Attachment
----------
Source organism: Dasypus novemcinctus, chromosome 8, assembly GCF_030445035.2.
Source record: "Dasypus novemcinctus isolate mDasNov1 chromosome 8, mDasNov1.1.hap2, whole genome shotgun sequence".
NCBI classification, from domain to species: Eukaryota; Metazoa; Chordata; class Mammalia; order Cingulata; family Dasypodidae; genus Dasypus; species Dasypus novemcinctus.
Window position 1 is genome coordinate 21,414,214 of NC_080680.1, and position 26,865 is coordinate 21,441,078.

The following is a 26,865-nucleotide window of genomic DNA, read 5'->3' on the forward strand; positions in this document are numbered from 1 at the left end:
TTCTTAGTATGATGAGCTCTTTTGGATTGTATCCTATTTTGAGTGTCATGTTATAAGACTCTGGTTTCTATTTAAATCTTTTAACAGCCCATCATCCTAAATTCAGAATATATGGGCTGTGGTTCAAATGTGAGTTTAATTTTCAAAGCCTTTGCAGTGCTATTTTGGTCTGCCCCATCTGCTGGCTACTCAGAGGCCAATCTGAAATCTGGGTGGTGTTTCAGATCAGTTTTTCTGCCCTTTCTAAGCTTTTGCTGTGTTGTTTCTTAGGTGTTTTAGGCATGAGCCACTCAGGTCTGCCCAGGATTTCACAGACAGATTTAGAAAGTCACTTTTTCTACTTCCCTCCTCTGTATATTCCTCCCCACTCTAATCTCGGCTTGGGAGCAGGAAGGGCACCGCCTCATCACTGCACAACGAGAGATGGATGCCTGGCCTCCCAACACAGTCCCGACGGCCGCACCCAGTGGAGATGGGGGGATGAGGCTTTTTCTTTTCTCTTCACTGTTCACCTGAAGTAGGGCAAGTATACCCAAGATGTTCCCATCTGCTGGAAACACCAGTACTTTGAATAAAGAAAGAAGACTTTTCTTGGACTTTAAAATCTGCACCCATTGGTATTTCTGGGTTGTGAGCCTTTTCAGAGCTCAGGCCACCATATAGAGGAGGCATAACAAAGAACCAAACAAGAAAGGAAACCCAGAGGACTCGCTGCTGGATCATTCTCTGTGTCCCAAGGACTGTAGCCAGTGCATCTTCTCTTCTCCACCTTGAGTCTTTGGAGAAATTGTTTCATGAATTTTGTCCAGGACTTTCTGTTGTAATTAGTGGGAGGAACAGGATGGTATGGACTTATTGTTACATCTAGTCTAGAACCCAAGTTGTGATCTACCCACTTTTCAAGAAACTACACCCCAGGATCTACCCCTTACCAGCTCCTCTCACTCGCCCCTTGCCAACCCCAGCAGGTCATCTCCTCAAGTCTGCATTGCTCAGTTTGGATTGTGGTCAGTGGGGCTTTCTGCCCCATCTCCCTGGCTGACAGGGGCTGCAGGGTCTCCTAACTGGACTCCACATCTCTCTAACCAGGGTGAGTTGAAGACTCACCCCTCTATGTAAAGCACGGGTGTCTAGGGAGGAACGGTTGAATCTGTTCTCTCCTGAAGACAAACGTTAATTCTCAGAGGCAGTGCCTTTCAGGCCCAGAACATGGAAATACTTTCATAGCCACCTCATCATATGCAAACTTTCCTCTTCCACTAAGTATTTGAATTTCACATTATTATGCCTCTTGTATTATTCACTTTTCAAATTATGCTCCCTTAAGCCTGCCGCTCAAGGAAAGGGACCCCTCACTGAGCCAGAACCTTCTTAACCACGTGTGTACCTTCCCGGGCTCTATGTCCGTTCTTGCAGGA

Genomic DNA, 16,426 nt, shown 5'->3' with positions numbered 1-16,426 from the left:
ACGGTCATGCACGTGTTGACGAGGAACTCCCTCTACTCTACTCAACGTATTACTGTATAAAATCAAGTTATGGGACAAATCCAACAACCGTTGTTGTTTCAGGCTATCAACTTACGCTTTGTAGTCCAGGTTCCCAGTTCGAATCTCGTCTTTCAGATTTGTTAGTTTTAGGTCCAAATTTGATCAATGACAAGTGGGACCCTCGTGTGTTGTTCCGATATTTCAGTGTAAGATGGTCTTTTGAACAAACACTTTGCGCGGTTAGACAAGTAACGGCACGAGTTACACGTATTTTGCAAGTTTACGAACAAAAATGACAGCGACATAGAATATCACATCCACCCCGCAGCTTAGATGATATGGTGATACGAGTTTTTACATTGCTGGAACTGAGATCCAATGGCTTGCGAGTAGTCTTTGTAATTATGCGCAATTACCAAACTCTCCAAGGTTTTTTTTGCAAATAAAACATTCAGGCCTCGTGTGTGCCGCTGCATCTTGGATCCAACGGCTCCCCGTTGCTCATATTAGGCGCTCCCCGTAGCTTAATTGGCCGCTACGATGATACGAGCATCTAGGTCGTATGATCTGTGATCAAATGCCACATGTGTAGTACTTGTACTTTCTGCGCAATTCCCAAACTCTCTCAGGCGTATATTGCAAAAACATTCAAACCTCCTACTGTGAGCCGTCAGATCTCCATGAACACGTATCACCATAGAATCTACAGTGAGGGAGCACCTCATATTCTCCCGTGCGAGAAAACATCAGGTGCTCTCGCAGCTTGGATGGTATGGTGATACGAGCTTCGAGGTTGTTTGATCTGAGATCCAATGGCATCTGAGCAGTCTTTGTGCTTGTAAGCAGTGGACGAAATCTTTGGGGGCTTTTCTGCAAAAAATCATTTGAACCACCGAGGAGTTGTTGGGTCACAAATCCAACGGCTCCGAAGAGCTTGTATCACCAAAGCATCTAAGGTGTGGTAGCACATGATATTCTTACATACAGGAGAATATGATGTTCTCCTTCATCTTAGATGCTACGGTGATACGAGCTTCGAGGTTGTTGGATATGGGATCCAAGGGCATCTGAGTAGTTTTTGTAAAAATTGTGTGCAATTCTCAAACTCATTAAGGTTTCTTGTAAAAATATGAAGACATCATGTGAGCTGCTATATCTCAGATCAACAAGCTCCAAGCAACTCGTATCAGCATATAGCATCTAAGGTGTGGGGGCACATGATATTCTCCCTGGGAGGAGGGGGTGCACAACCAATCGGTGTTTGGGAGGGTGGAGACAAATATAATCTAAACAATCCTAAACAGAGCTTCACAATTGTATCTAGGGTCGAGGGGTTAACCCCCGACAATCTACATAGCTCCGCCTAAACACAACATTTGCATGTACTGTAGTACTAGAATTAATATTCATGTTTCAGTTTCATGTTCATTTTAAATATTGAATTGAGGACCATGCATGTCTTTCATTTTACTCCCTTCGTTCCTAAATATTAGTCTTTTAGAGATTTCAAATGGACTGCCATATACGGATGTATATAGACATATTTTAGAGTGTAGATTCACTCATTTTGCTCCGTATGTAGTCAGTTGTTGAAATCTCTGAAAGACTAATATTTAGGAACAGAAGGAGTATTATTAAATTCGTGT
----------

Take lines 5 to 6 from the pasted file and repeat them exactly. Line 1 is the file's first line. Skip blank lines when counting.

The following is a 26,865-nucleotide window of genomic DNA, read 5'->3' on the forward strand; positions in this document are numbered from 1 at the left end:
TTCTTAGTATGATGAGCTCTTTTGGATTGTATCCTATTTTGAGTGTCATGTTATAAGACTCTGGTTTCTATTTAAATCTTTTAACAGCCCATCATCCTAAATTCAGAATATATGGGCTGTGGTTCAAATGTGAGTTTAATTTTCAAAGCCTTTGCAGTGCTATTTTGGTCTGCCCCATCTGCTGGCTACTCAGAGGCCAATCTGAAATCTGGGTGGTGTTTCAGATCAGTTTTTCTGCCCTTTCTAAGCTTTTGCTGTGTTGTTTCTTAGGTGTTTTAGGCATGAGCCACTCAGGTCTGCCCAGGATTTCACAGACAGATTTAGAAAGTCACTTTTTCTACTTCCCTCCTCTGTATATTCCTCCCCACTCTAATCTCGGCTTGGGAGCAGGAAGGGCACCGCCTCATCACTGCACAACGAGAGATGGATGCCTGGCCTCCCAACACAGTCCCGACGGCCGCACCCAGTGGAGATGGGGGGATGAGGCTTTTTCTTTTCTCTTCACTGTTCACCTGAAGTAGGGCAAGTATACCCAAGATGTTCCCATCTGCTGGAAACACCAGTACTTTGAATAAAGAAAGAAGACTTTTCTTGGACTTTAAAATCTGCACCCATTGGTATTTCTGGGTTGTGAGCCTTTTCAGAGCTCAGGCCACCATATAGAGGAGGCATAACAAAGAACCAAACAAGAAAGGAAACCCAGAGGACTCGCTGCTGGATCATTCTCTGTGTCCCAAGGACTGTAGCCAGTGCATCTTCTCTTCTCCACCTTGAGTCTTTGGAGAAATTGTTTCATGAATTTTGTCCAGGACTTTCTGTTGTAATTAGTGGGAGGAACAGGATGGTATGGACTTATTGTTACATCTAGTCTAGAACCCAAGTTGTGATCTACCCACTTTTCAAGAAACTACACCCCAGGATCTACCCCTTACCAGCTCCTCTCACTCGCCCCTTGCCAACCCCAGCAGGTCATCTCCTCAAGTCTGCATTGCTCAGTTTGGATTGTGGTCAGTGGGGCTTTCTGCCCCATCTCCCTGGCTGACAGGGGCTGCAGGGTCTCCTAACTGGACTCCACATCTCTCTAACCAGGGTGAGTTGAAGACTCACCCCTCTATGTAAAGCACGGGTGTCTAGGGAGGAACGGTTGAATCTGTTCTCTCCTGAAGACAAACGTTAATTCTCAGAGGCAGTGCCTTTCAGGCCCAGAACATGGAAATACTTTCATAGCCACCTCATCATATGCAAACTTTCCTCTTCCACTAAGTATTTGAATTTCACATTATTATGCCTCTTGTATTATTCACTTTTCAAATTATGCTCCCTTAAGCCTGCCGCTCAAGGAAAGGGACCCCTCACTGAGCCAGAACCTTCTTAACCACGTGTGTACCTTCCCGGGCTCTATGTCCGTTCTTGCAGGA